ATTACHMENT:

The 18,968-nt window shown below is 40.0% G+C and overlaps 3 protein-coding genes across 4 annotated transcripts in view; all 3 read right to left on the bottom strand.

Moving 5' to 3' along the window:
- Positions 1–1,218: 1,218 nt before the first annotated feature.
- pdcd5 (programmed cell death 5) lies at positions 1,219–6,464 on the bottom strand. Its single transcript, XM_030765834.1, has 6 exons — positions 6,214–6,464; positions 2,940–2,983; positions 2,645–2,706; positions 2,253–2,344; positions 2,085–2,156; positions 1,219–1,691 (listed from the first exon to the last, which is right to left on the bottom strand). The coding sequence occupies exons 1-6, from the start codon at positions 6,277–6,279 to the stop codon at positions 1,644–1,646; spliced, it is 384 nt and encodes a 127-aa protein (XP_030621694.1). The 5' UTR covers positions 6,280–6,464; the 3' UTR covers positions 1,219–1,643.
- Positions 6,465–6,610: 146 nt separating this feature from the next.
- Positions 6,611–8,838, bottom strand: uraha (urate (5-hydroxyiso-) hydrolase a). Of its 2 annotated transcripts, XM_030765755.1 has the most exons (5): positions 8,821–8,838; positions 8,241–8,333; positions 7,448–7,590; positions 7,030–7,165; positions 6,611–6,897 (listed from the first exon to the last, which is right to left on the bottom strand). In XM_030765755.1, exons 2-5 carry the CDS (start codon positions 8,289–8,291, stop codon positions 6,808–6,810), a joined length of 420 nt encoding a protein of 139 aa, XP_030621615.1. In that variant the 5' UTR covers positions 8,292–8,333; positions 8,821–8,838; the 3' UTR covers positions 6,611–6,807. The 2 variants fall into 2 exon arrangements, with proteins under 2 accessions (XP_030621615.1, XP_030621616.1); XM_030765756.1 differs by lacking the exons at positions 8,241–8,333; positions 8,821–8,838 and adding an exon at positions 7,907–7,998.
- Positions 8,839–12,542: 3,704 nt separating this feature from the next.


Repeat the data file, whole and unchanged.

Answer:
The 18,968-nt window shown below is 40.0% G+C and overlaps 3 protein-coding genes across 4 annotated transcripts in view; all 3 read right to left on the bottom strand.

Moving 5' to 3' along the window:
- Positions 1–1,218: 1,218 nt before the first annotated feature.
- pdcd5 (programmed cell death 5) lies at positions 1,219–6,464 on the bottom strand. Its single transcript, XM_030765834.1, has 6 exons — positions 6,214–6,464; positions 2,940–2,983; positions 2,645–2,706; positions 2,253–2,344; positions 2,085–2,156; positions 1,219–1,691 (listed from the first exon to the last, which is right to left on the bottom strand). The coding sequence occupies exons 1-6, from the start codon at positions 6,277–6,279 to the stop codon at positions 1,644–1,646; spliced, it is 384 nt and encodes a 127-aa protein (XP_030621694.1). The 5' UTR covers positions 6,280–6,464; the 3' UTR covers positions 1,219–1,643.
- Positions 6,465–6,610: 146 nt separating this feature from the next.
- Positions 6,611–8,838, bottom strand: uraha (urate (5-hydroxyiso-) hydrolase a). Of its 2 annotated transcripts, XM_030765755.1 has the most exons (5): positions 8,821–8,838; positions 8,241–8,333; positions 7,448–7,590; positions 7,030–7,165; positions 6,611–6,897 (listed from the first exon to the last, which is right to left on the bottom strand). In XM_030765755.1, exons 2-5 carry the CDS (start codon positions 8,289–8,291, stop codon positions 6,808–6,810), a joined length of 420 nt encoding a protein of 139 aa, XP_030621615.1. In that variant the 5' UTR covers positions 8,292–8,333; positions 8,821–8,838; the 3' UTR covers positions 6,611–6,807. The 2 variants fall into 2 exon arrangements, with proteins under 2 accessions (XP_030621615.1, XP_030621616.1); XM_030765756.1 differs by lacking the exons at positions 8,241–8,333; positions 8,821–8,838 and adding an exon at positions 7,907–7,998.
- Positions 8,839–12,542: 3,704 nt separating this feature from the next.